Gold price rises on Cyprus worries

Metal on track for biggest weekly rise this year as investors seek safe havens

Investors are looking to gold as a hedge against instability in the euro zone and inflation. Scott Olson/Getty Images

Investors are looking to gold as a hedge against instability in the euro zone and inflation. Scott Olson/Getty Images


Gold traded near a two-week high this morning, underpinned by safe-haven demand on the fear of a potential financial meltdown in Cyprus, which has put bullion on track for its biggest weekly rise in four months.

The clock is ticking for Cyprus to come up with a solution to clinch an international bailout, otherwise it could face the collapse of its financial system and likely exit from the euro zone.

The Cyprus crisis has offered gold a helping hand, after investors had been pulling out of the precious metal and piling into stock markets which have rallied this year on a brighter economic outlook.

Spot gold was little changed at $1,612.96 (€1,250.71) an ounce this morning, after rising to a 3-1/2-week high of $1,616.36 in the previous session.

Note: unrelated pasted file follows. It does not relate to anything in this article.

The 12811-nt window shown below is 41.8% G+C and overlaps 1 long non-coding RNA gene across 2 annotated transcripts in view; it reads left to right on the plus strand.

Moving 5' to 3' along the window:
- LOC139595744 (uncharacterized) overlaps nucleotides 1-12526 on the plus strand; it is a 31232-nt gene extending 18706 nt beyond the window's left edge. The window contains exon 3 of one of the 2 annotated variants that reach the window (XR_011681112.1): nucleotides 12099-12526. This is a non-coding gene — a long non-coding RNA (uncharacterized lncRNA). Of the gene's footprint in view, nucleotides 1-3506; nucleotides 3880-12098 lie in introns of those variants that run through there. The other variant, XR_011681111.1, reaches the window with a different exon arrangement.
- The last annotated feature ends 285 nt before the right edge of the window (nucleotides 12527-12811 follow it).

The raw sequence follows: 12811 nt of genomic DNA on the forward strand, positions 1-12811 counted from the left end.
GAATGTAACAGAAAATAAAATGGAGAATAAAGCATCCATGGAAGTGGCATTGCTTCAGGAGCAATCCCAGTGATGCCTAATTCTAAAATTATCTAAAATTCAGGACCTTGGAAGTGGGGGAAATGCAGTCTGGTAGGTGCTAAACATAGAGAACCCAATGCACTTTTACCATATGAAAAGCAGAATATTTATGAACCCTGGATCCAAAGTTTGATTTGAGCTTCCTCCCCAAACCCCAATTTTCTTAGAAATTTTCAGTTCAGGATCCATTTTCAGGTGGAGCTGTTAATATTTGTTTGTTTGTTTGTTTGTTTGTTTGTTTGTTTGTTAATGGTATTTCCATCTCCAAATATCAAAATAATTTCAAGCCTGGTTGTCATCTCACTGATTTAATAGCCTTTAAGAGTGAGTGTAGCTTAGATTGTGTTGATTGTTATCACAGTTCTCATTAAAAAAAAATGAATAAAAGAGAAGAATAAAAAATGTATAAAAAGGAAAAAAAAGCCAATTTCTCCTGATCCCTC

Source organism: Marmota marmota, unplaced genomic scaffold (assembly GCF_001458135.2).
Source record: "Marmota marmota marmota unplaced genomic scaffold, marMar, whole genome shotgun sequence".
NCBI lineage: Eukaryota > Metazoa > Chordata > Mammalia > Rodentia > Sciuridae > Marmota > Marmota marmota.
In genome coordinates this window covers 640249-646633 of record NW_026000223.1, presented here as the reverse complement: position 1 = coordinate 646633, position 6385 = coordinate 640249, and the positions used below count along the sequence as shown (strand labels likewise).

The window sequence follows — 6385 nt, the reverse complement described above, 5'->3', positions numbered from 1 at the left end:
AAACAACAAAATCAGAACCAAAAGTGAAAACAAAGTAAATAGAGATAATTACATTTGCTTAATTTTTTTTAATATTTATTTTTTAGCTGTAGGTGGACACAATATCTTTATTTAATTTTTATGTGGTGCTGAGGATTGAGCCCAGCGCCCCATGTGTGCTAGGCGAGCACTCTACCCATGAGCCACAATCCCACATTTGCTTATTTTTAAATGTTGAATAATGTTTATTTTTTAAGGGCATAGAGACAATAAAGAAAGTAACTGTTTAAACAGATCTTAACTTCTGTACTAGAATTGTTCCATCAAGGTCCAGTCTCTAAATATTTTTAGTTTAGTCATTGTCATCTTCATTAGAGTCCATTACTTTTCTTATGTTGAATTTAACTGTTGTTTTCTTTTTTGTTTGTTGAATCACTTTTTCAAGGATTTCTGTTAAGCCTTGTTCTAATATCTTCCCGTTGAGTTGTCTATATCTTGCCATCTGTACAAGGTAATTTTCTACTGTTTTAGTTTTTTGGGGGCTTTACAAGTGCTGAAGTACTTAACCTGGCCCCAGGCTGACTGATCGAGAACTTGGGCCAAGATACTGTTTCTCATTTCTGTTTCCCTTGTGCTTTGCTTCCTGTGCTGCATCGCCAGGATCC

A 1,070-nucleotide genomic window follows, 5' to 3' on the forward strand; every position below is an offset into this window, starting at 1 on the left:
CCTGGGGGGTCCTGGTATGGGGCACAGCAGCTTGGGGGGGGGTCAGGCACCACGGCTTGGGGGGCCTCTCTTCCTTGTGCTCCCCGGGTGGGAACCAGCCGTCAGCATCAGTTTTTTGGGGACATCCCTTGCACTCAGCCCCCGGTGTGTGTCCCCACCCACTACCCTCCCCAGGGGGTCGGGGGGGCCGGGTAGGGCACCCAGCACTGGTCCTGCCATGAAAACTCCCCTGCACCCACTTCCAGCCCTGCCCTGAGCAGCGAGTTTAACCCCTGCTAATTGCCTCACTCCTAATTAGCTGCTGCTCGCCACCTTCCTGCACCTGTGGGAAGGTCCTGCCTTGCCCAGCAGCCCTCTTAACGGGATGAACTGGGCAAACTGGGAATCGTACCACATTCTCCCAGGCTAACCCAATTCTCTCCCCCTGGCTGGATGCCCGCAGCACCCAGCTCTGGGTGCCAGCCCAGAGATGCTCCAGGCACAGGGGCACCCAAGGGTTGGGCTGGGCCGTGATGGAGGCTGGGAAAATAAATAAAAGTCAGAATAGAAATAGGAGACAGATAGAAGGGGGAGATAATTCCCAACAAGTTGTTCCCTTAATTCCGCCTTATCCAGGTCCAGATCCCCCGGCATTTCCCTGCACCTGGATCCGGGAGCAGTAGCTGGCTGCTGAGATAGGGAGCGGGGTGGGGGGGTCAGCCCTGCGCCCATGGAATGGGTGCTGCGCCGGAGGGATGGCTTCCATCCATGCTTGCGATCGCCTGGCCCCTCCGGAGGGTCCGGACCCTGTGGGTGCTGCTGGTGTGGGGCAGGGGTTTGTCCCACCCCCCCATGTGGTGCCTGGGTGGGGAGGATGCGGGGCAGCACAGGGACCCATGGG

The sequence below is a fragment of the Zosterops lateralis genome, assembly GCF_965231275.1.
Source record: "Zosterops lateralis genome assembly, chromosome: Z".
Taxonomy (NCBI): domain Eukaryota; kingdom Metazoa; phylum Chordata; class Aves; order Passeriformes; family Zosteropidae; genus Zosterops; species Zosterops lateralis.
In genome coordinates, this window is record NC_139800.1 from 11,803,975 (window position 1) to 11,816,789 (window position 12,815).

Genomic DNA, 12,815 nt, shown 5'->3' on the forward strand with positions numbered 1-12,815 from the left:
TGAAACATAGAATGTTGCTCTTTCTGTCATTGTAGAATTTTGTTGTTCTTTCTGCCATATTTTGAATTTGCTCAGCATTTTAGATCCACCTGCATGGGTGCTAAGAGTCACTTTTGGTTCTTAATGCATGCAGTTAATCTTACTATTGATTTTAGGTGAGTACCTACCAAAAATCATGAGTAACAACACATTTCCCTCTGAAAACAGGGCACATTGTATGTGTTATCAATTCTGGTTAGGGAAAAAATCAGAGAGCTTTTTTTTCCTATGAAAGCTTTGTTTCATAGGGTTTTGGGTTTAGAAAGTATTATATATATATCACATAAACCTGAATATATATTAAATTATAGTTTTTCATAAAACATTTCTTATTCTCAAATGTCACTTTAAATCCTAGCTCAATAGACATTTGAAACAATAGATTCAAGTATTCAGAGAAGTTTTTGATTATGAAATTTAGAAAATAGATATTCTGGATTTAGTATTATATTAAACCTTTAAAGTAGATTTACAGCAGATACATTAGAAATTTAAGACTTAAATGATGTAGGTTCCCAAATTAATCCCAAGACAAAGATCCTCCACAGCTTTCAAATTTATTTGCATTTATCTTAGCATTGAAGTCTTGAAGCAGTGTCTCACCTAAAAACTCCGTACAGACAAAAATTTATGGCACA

The metal was headed for a weekly gain of about 1.3 per cent in its third weekly ascent, its biggest weekly rise in four months. US gold traded nearly flat at $1,612.40, on course for a 1.2 per cent weekly gain.

"Gold is likely to stay firm in the short term thanks to Cyprus," said Shanghai CIFCO Futures analyst Li Ning. "Though Cyprus is a small economy, there are concerns about the risk of contagion if the crisis there doesn't get solved properly."

Euro zone finance ministers offered a $13 billion bailout last weekend but demanded a levy on deposits in Cyprus, which shocked investors and triggered worries that similar measures could be imposed on other countries.

Traders and analysts are eyeing key resistance at $1,620 an ounce, a price unseen since February 26th. A break above that level could rekindle enthusiasm in trading.

But there is considerable pressure from the continuous outflow from gold-backed exchange-traded funds. Holdings of these funds are seen as a barometer of investment interest in gold.

Holdings of the SPDR Gold Trust, the world's largest gold ETF, fell 0.902 tonnes from the previous session to 1,221.26 tonnes on March 21st, the lowest since July 2011. The fund is headed for a twelfth week of outflows.

The new Bank of Japan governor is expected to take aggressive steps to kick-start the world's third-largest economy in its first policy meeting early next month, which could support sentiment in gold as a hedge in its role as a hedge against inflation.